Uber Drivers Forum banner
1 - 7 of 7 Posts

·
Registered
Joined
·
121 Posts
Discussion Starter · #1 ·
Uber has confirmed in writing that they are micro managing surge down to the individual block or rider.

That means while you may see a large red surge area from a Macro viewpoint, Uber determines that supply equals demand inside a smaller micro area (down to the block or even the individual rider level) and therefore doesn't present the passenger with surge pricing. It isn't "fake" surge, it is just like pool: what you see on the driver app does not match what the passenger sees on their app.

Keep in mind, Uber loves passengers and hates drivers. The purpose of surge isn't to make more money for Uber. They really don't care about revenue. I know that is counter intuitive and downright stupid but Travis Kalanek doesn't care about making money as a company (he's making plenty for himself though). He cares about POWER and DOMINATION and CONTROL and his legacy as the Steve Jobs of transportation.

The purpose of surge is to reduce demand to match the number of drivers available. So the passenger who wants a ride now doesn't have to wait long for their ride to arrive. It is all about managing the customer experience.

The pax who doesn't want to pay more ends up waiting the longest, but doesn't comprehend that. Pax only start counting the minutes from the time they request. They forget about the 7 or 5 or 10 minutes they waited for surge to end so they could save 75 cents on their ride.

So, yes, it is entirely possible that you can be sitting in a large surge area and get pinged for a non surge ride a block away.

The proper response is to IGNORE all pings in a surge area that aren't paying surge prices. Don't worry about your acceptance rate. Since the lawsuits (up to 11 now) the lawyers have instructed Uber not to deactivate over acceptance rate. Because if Uber demands you accept every ping and will fire you if you don't, that makes you an EMPLOYEE and not an independent contractor.

Uber even says so in their new CSR boilerplate, reminding drivers that they are independent contractors who have the legal right to pick and choose which riders get picked up. They will remind you that not picking up will affect your acceptance rate, but they have stopped threatening to deactivate drivers with low acceptance rates.

And until the law suits are concluded, deactivating for exercising your legal right to choose which rides you will accept is not good for their case. So if you are in a surge area, just ignore non surge pings and be patient, as the next ping will likely be a surge ride.
 

·
Premium Member
Joined
·
871 Posts
Uber has confirmed in writing that they are micro managing surge down to the individual block or rider.

That means while you may see a large red surge area from a Macro viewpoint, Uber determines that supply equals demand inside a smaller micro area (down to the block or even the individual rider level) and therefore doesn't present the passenger with surge pricing. It isn't "fake" surge, it is just like pool: what you see on the driver app does not match what the passenger sees on their app.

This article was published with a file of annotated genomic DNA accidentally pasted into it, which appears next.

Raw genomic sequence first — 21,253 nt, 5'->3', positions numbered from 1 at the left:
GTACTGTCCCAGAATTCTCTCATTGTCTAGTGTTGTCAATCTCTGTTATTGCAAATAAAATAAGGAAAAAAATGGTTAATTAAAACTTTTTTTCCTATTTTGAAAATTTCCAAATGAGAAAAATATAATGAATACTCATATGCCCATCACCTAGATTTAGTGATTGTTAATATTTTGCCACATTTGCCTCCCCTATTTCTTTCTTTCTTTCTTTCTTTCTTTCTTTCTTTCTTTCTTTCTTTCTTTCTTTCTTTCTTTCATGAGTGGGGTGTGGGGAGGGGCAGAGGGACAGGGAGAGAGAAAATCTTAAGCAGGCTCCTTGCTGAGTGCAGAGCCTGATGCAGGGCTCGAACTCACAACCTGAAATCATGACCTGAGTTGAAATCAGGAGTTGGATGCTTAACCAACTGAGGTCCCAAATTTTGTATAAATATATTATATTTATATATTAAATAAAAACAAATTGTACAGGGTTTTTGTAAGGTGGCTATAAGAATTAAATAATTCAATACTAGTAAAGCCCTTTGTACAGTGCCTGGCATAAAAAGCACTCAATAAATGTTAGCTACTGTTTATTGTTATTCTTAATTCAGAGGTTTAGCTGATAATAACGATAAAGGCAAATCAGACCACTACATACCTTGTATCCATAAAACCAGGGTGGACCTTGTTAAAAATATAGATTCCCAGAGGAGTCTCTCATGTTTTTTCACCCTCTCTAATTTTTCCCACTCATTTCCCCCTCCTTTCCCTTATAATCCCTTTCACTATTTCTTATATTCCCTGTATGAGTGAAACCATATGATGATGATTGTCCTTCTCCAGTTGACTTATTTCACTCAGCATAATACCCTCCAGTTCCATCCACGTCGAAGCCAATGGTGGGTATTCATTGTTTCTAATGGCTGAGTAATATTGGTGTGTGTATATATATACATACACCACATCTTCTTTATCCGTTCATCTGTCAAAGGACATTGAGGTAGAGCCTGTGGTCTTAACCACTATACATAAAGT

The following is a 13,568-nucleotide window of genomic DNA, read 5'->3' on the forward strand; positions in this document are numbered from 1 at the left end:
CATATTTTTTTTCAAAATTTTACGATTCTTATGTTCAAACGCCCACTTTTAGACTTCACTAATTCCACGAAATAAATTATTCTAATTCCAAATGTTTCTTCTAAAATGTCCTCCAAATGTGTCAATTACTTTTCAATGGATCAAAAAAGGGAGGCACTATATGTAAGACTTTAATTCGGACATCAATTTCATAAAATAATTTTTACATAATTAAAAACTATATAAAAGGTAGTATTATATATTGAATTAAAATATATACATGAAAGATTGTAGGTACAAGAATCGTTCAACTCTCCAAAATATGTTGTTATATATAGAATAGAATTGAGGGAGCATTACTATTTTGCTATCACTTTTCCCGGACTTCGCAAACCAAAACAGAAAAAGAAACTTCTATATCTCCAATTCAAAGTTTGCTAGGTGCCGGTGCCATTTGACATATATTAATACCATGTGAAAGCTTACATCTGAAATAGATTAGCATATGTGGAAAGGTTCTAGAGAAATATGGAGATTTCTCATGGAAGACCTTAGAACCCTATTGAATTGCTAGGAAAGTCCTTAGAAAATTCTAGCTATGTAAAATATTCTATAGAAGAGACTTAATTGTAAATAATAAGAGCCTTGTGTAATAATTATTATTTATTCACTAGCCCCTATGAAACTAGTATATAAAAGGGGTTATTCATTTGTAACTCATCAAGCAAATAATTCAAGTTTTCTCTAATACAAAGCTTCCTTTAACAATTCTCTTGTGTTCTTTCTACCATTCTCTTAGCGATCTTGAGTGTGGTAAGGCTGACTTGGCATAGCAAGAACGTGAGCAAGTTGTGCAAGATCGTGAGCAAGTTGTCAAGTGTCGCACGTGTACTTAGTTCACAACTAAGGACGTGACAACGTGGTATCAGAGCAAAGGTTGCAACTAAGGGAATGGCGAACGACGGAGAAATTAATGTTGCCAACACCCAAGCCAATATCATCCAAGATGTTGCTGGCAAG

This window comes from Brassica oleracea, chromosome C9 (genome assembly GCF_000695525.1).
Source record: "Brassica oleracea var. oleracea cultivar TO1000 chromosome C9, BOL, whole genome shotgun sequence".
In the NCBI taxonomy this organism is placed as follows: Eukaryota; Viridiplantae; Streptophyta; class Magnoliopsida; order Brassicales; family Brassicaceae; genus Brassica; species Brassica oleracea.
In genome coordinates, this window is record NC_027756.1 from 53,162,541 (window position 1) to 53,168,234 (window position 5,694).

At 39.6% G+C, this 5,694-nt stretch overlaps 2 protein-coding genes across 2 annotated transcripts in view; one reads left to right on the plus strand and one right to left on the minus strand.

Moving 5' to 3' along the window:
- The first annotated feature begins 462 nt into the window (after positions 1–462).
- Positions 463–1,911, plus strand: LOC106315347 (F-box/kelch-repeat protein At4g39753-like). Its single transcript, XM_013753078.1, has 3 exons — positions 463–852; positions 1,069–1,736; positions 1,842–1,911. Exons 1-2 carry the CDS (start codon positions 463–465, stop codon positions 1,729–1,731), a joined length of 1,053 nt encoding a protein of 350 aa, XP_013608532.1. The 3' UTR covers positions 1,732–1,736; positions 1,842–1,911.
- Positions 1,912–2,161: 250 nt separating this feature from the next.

Keep in mind, Uber loves passengers and hates drivers. The purpose of surge isn't to make more money for Uber. They really don't care about revenue. I know that is counter intuitive and downright stupid but Travis Kalanek doesn't care about making money as a company (he's making plenty for himself though). He cares about POWER and DOMINATION and CONTROL and his legacy as the Steve Jobs of transportation.

The purpose of surge is to reduce demand to match the number of drivers available. So the passenger who wants a ride now doesn't have to wait long for their ride to arrive. It is all about managing the customer experience.

The pax who doesn't want to pay more ends up waiting the longest, but doesn't comprehend that. Pax only start counting the minutes from the time they request. They forget about the 7 or 5 or 10 minutes they waited for surge to end so they could save 75 cents on their ride.

So, yes, it is entirely possible that you can be sitting in a large surge area and get pinged for a non surge ride a block away.

The proper response is to IGNORE all pings in a surge area that aren't paying surge prices. Don't worry about your acceptance rate. Since the lawsuits (up to 11 now) the lawyers have instructed Uber not to deactivate over acceptance rate. Because if Uber demands you accept every ping and will fire you if you don't, that makes you an EMPLOYEE and not an independent contractor.

Uber even says so in their new CSR boilerplate, reminding drivers that they are independent contractors who have the legal right to pick and choose which riders get picked up. They will remind you that not picking up will affect your acceptance rate, but they have stopped threatening to deactivate drivers with low acceptance rates.

And until the law suits are concluded, deactivating for exercising your legal right to choose which rides you will accept is not good for their case. So if you are in a surge area, just ignore non surge pings and be patient, as the next ping will likely be a surge ride.
I got this email today after I complained about the threatening texts. Our city is about 20x30 miles, and I'm often the only car available. I told them I'm not driving 15-20 min for any requests and many times that's all I receive. I explained that it's not my problem they can't squire enough drivers. The email response still includes a threat of deactivation.
 

Attachments

1 - 7 of 7 Posts
Top